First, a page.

AUGUSTA – When you turn on a light, a certain percentage of the electricity you are using comes from renewable energy sources such as wind, water, solid waste or biomass.
Each year, electric utility companies must show they are relying on a greater percent of renewable energy. The goal, as Maine law stands now, is for 10 percent of electricity to come from new forms of renewable generation by 2017.
Legislation introduced Thursday by Gov. Paul LePage would eliminate the requirement that a greater percentage of Maine’s electricity come from new renewable energy resources each year. Under the proposed law, electricity providers would be able to stay at current levels of 4 percent of supply sources coming from new renewable energy.
The goal of the bill, L.D. 1570, is to lower the price of electricity for Maine consumers, said Kenneth Fletcher, director of the Office of Energy Independence and Security for the governor. Maine has the 12th-highest electricity prices in the nation, he said, costing $350 million more per year than the national average.
Some people, however, say the bill discourages the use of “green” energy in Maine and that it sets the wrong tone for potential developers examining whether to build renewable energy facilities, such as those for wind turbine or tidal power projects.
While electricity derived from renewable energy is not necessarily more expensive to produce than other forms of electricity generation, such as from natural gas, the cost is rooted in items called renewable energy certificates, Fletcher said. Electricity suppliers in Maine must purchase renewable energy certificates to prove they are meeting state renewable portfolio standards, and the cost is passed on to consumers, he said.
The state already relies on renewable energy for a significant portion of its total electricity load. About 26 percent of the electricity Mainers consume comes from hydropower. Nearly 4 percent comes from biomass, 2 percent from solid waste and 0.4 percent from wind, according to the Natural Resources Council of Maine.
The bill wouldn’t limit how much total electricity is derived from these renewable energy resources; it simply wouldn’t require electricity providers to increase by 1 percent each year their intake of renewable energy, Fletcher said. He intends for the legislation to bring total supply closer to total demand and, therefore, reduce the price of the renewable energy credit.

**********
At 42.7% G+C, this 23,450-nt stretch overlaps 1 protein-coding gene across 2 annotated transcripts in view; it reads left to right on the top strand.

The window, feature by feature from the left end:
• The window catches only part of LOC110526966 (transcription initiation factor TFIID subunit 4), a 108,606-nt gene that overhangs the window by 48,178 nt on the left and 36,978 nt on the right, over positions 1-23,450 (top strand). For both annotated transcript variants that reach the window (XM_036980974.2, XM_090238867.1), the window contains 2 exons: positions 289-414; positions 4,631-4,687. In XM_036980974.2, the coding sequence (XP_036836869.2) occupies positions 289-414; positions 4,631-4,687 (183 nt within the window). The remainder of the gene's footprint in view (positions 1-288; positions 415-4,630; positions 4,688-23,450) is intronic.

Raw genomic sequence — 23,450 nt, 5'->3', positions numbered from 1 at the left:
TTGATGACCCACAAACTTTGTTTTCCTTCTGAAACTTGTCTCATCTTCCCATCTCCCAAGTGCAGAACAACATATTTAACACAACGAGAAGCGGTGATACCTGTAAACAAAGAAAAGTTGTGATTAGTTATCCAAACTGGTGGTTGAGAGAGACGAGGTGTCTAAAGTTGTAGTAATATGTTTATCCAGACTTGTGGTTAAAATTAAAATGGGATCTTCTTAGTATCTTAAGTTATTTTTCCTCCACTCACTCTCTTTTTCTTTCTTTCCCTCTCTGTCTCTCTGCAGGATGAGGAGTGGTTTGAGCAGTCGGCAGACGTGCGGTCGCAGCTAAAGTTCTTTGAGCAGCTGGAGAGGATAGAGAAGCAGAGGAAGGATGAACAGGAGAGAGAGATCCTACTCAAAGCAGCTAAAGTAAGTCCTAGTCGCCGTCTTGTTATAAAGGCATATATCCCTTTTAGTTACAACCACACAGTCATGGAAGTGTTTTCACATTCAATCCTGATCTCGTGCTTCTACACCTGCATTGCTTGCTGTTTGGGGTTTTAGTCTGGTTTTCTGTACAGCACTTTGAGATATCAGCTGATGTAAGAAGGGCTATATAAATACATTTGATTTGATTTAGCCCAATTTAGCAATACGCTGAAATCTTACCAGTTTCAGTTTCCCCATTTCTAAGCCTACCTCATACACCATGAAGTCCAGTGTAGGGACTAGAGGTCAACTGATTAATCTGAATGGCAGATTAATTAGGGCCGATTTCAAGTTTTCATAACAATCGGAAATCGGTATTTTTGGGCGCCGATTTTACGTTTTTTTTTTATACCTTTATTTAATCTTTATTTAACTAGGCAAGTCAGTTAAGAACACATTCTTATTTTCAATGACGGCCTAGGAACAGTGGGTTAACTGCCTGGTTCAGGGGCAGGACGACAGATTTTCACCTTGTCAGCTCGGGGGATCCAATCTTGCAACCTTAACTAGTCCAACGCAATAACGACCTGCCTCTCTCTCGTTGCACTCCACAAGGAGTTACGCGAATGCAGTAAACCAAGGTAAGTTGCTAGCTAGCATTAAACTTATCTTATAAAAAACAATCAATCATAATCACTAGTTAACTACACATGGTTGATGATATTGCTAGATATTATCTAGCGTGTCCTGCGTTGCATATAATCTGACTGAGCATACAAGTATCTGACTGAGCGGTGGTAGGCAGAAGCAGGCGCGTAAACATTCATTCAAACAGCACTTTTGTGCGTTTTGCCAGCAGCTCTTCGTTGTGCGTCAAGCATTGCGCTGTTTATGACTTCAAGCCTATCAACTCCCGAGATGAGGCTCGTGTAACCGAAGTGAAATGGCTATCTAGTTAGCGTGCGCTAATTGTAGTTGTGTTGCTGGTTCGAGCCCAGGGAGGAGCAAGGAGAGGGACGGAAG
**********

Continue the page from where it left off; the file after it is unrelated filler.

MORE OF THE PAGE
Lower electricity costs will ease the burden on consumers and help attract businesses to the state, he said.
“This is the first step. If in fact we achieve our objective, which I feel that we have to do, there is going to have to be a series of steps,” Fletcher said.
Some people, however, say that lowering the price of electricity for consumers is not more important than providing incentives for the production of “green” energy.
“The bill says price is king. It says that’s the only thing that matters,” said Dylan Voorhees, clean energy project director for the Natural Resources Council of Maine.
“The way we need to diversify and reduce our dependence on fossil fuels is both by increasing renewable energy and energy efficiency,” he said. “This bill goes completely against that.”
Jeremy Payne, executive director of the Maine Renewable Energy Association, said if the legislation passes, it will be a red flag to new and existing investors interested in developing Maine’s sources of renewable energy.
“I think stable state policy for any industry is always a good thing,” he said. With the renewable portfolio standards taking effect in 2007, “here we are in year four saying, ‘Oops, we don’t think it’s a good idea.'”
While the bill’s aim is to encourage business, it may end up hurting a number of businesses – developers, Payne said. “Unless there are some enormous changes, I’m 100 percent sure we’ll be in opposition to this bill,” he said.
Chris O’Neil, a spokesman for Friends of Maine’s Mountains, favors the bill because it could cut back on the number of wind farms being installed on Maine’s ridges. In some cases, the electricity produced is sold out of state.
“If Maine can get electricity from existing sources, it no longer has to increase generation sources that are either ineffective or unnecessary,” he said. “The demand for wind power development in Maine’s mountains is largely driven by people in Connecticut who want to run their Christmas lights into July.”
He said, “This governor ran on a platform of reducing energy and electricity costs. This is one small step. It’s one that we appreciate.”
Sen. Philip Bartlett, D-Gorham, a member of the Committee on Energy, Utilities and Technology, described the bill as “major legislation with significant ramifications that is being offered very late in the session.”
The bill probably will push the committee beyond its scheduled deliberation time.
“The biggest thing for me now is there is a thorough process of review and analysis,” Bartlett said. “There’s no way this bill could be heard and resolved by next Friday, in my view.”
Rep. Louis Luchini, D-Ellsworth, also a member of the energy committee, said he has concerns about the bill, especially with it being introduced late the session.
“I think it’s important that we try to reduce our reliance, obviously, on fossil fuels; and I think reducing the standards would be a step back from that goal,” he said.
Efforts were unsuccessful to reach Sen. Mike Thibodeau, R-Winterport, who sponsored the bill and is chairman of the energy committee.
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